The XDR products are doing very well in the gaming products and we'll talk about the HDTV market. It's truly amazing the kind of compute requirements there, but it's also a consumer electronics product so it's got all the issues of cost and it's also the size, the electronic migration, the fans and stuff, so it's really bandwidth per device, and that's where XDR really stands out, in bandwidth per device. Such that with one or two XDR devices, you can get adequate to deal with the 5-10Gbps of bandwidth these televisions are using. That's where working with companies like Elpida and other licensees we can have an adequate supply of XDR so we can do great things in the HDTV market.
IDGNS: What PC trends will help push more Rambus memory into PCs?
Hughes: The new generation of computers is going to have these multiple core processors, which are just driving incredibly attractive and interesting PCs. What's interesting is the nature of the cores. They are not only standard compute cores, but they are also graphics cores. For us, we're very happy on multiple levels. That's going to produce a greater need for memory bandwidth. In particular, the multi-core processors that have compute and graphics have conflicting needs insofar as the memory architecture is concerned. The computing requires capacity and graphics requires bandwidth. Rambus has a product called the XDR which offers multiple gigabytes of capacity and quite remarkable bandwidth, and in fact Elpida has productized a 4.8GHz part, so that's a pretty speedy product.
IDGNS: Rambus appears to be doing well in products at the top-end of the market, such as game consoles, but how is the company working to target the mainstream and lower-cost markets?
Keep in mind that we believe that embedded in DDR2 is no small part of Rambus technology and that unfortunately is the subject of lots of litigation and there's no indication that's going to stop in the near future. I think that's always inevitable with our business model. I think that's almost inevitable given our business model, putting aside the litigation aspects of it. For a 400-person company to have impact and for IP to have value, you must solve problems well out into the future. Those problems are only going to be usable initially be a relatively small subset, but as that then starts to proliferate through more supply and costs come down, then you see those products trickle down to the $200 laptop.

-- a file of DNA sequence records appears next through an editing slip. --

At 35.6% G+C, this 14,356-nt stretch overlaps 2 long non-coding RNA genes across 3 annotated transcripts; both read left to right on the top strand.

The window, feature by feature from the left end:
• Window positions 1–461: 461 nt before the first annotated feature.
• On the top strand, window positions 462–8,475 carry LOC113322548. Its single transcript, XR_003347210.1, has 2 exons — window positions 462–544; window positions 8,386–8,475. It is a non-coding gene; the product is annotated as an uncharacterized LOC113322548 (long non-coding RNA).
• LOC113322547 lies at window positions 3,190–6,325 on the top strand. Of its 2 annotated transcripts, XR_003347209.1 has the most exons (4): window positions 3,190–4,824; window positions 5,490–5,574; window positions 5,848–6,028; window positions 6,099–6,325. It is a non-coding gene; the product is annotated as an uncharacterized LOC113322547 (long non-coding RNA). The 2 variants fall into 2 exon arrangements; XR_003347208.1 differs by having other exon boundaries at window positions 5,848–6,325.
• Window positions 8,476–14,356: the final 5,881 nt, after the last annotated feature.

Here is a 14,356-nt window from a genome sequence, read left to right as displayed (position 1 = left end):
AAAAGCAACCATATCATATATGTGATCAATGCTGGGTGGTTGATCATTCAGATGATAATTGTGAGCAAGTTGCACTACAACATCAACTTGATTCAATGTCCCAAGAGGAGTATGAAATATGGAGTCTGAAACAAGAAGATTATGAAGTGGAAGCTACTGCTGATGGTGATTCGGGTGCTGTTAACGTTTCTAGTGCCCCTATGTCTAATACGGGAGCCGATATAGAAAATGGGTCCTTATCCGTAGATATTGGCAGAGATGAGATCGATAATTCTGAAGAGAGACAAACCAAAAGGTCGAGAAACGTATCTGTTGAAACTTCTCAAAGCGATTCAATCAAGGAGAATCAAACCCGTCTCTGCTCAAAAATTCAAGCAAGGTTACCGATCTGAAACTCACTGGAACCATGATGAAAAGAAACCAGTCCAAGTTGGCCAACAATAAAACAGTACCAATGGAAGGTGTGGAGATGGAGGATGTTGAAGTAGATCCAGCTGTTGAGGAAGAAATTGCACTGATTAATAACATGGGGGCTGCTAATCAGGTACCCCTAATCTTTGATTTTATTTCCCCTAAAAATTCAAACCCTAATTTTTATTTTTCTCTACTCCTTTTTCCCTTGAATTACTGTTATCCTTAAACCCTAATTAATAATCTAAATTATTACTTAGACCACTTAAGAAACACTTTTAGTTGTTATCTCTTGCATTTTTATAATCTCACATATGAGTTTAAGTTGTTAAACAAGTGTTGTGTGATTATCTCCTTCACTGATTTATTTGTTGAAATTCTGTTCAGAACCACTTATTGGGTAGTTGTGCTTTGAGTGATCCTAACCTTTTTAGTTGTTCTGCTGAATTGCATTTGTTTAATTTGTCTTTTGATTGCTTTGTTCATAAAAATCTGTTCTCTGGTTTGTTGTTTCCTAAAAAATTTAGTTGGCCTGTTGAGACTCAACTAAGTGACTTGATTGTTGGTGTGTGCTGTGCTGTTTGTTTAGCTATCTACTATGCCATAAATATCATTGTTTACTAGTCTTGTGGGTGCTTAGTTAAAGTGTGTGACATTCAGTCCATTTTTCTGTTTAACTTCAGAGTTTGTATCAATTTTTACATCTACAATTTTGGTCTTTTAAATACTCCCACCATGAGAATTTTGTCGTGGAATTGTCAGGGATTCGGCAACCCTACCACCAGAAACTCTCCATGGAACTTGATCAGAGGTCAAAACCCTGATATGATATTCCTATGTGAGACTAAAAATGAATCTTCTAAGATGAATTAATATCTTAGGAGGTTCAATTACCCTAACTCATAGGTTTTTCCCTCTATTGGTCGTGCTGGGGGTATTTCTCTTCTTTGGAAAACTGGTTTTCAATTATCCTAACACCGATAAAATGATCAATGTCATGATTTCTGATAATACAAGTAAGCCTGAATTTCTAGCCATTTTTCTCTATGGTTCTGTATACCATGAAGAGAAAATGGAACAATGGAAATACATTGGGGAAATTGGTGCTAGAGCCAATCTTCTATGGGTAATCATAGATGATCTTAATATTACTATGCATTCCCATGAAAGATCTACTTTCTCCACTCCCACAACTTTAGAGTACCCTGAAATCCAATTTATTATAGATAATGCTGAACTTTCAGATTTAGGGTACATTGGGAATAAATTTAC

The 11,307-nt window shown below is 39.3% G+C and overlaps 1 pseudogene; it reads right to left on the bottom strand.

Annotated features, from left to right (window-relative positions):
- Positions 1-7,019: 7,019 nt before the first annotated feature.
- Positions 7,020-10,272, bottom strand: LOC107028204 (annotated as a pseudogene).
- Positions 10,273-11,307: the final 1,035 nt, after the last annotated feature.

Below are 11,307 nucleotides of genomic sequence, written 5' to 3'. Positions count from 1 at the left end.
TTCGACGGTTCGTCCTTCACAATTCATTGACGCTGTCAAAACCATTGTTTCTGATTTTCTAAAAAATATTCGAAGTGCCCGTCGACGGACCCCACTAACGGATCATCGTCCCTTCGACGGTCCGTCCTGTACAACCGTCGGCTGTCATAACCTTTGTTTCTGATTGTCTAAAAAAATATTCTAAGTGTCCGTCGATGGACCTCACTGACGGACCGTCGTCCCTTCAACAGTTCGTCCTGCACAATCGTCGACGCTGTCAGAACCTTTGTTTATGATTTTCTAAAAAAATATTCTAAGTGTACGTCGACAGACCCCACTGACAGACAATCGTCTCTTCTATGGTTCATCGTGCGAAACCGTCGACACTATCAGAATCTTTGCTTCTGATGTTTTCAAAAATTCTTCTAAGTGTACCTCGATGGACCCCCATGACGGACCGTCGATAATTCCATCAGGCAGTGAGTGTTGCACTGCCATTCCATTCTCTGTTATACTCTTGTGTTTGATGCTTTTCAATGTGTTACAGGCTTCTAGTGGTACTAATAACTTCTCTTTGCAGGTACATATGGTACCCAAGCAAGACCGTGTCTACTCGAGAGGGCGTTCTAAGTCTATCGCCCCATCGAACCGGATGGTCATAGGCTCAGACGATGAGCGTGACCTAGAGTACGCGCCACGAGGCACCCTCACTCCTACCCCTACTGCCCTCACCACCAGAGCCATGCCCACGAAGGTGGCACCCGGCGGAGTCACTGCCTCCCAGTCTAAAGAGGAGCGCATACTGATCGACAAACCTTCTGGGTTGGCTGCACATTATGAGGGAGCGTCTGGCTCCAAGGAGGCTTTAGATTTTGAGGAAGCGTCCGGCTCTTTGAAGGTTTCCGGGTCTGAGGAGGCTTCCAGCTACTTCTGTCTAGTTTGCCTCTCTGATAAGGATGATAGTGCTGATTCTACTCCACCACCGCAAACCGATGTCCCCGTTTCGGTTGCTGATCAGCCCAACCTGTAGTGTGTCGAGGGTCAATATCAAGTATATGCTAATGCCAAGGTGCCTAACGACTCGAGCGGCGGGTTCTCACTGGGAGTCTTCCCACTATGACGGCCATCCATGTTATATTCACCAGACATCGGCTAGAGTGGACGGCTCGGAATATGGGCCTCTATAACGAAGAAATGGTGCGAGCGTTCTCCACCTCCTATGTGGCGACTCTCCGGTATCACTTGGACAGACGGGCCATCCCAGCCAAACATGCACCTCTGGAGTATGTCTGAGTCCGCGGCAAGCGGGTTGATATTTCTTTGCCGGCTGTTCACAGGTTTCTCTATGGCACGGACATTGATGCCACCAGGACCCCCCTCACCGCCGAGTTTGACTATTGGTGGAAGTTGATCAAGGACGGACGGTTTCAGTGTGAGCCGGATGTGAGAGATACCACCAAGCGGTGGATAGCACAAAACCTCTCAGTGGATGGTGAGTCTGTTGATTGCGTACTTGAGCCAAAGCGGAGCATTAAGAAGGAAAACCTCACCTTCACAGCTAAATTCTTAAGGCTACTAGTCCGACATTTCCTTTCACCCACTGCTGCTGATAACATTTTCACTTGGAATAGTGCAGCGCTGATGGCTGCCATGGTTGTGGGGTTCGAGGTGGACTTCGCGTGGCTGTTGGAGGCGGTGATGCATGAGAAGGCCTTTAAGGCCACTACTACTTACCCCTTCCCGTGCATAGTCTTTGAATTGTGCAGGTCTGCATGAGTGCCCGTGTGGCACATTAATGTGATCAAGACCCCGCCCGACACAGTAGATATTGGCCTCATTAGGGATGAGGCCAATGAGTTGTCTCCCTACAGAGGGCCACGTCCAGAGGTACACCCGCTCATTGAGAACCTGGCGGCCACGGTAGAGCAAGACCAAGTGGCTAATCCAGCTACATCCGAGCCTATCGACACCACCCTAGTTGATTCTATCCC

I don't see that that model is going to change. We are working on memories that have truly staggering performance. Initially those will probably be actual parts incorporating as many of our features as possible, but by definition because of their performance there will be a limited number of applications that need it, but X number of years later, not only will those discrete parts become cheaper and likely migrate into higher volumes, but the ingredients in those parts are very likely to go into very low-performance, low-cost applications that are used widely.
IDGNS: What else do you see for 2008 that's big?
Hughes: Games will improve dramatically. The software development kits are continuing to improve such that I think games will be able to take advantage of more of the cycles. You know how they CAT scan a brain when its thinking? Well I suspect if they were to do the same thing with a cell processor on current games, it would show that a lot of those transistors aren't being turned on, especially when you're using an abstracted development code.
Ultimately [game developers] will learn how to directly address hardware more and more and I think you'll see those games coming out more in 2008 and they'll probably be spectacular, frankly. Of course, I've given up on games. Competing with your son is, well it's so humiliating. You're getting killed in a game and you don't even know what's going on.